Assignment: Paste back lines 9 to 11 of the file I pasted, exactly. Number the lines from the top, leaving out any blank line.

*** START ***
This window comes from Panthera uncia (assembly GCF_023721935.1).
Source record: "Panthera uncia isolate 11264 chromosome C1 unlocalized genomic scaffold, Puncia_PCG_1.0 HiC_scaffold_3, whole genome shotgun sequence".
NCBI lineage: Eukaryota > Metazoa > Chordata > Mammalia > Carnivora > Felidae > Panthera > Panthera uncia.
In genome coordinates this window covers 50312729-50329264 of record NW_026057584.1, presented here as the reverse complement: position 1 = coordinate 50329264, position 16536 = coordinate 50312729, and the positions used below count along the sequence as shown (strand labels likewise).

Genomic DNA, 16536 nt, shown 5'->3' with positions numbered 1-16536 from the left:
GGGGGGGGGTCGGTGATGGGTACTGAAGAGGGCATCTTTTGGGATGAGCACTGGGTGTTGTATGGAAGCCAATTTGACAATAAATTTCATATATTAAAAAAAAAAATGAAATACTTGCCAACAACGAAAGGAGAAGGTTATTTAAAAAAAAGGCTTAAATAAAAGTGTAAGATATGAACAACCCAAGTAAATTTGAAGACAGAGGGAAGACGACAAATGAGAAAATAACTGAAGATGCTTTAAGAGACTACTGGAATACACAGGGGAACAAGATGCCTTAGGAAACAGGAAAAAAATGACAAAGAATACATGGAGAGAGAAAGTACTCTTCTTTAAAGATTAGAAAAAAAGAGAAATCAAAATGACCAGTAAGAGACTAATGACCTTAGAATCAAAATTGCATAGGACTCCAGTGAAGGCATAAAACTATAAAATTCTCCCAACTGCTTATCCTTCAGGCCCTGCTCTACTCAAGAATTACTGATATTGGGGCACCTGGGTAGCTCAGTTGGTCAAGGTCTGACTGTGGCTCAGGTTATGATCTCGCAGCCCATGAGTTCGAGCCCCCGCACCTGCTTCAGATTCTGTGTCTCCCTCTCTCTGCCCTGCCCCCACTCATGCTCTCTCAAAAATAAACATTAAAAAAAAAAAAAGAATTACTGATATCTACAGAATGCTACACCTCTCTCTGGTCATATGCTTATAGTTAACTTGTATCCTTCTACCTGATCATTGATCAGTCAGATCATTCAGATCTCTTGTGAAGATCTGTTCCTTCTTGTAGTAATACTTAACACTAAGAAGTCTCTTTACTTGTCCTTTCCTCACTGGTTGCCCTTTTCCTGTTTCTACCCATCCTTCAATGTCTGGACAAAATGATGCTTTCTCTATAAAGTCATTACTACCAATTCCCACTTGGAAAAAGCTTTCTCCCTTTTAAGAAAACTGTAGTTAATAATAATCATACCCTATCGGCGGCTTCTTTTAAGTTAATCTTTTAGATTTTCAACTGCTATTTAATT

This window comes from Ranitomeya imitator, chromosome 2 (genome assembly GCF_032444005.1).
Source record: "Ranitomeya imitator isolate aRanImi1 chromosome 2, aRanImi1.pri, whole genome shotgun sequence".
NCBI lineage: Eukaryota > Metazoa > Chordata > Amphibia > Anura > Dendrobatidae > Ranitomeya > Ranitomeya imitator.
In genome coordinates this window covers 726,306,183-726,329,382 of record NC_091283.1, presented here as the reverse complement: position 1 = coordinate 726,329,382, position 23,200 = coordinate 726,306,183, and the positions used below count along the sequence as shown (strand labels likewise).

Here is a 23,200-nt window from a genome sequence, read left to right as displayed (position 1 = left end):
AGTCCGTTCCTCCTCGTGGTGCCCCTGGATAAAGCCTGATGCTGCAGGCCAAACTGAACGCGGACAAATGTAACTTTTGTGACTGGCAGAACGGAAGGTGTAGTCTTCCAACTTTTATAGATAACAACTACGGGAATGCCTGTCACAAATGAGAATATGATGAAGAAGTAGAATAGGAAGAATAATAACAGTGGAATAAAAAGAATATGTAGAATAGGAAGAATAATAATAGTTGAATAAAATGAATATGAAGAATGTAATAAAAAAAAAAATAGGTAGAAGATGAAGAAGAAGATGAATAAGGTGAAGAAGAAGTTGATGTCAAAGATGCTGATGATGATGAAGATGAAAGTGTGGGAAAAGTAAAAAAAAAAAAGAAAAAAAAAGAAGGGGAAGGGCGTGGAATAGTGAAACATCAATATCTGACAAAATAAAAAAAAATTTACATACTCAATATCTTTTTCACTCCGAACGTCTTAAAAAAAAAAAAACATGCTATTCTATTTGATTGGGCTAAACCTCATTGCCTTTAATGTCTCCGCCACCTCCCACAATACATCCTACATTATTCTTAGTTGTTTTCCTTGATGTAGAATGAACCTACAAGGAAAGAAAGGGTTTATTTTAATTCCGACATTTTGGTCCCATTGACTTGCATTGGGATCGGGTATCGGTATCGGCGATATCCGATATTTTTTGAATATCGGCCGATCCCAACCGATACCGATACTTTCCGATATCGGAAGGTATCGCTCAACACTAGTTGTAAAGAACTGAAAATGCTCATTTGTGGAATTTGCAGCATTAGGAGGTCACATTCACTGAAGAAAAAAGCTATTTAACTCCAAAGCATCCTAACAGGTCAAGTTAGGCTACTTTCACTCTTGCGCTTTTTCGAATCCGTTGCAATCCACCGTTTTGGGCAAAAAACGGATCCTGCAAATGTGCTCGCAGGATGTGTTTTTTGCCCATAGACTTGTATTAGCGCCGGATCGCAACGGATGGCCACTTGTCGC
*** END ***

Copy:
NCBI lineage: Eukaryota > Metazoa > Chordata > Amphibia > Anura > Dendrobatidae > Ranitomeya > Ranitomeya imitator.
In genome coordinates this window covers 726,306,183-726,329,382 of record NC_091283.1, presented here as the reverse complement: position 1 = coordinate 726,329,382, position 23,200 = coordinate 726,306,183, and the positions used below count along the sequence as shown (strand labels likewise).

Here is a 23,200-nt window from a genome sequence, read left to right as displayed (position 1 = left end):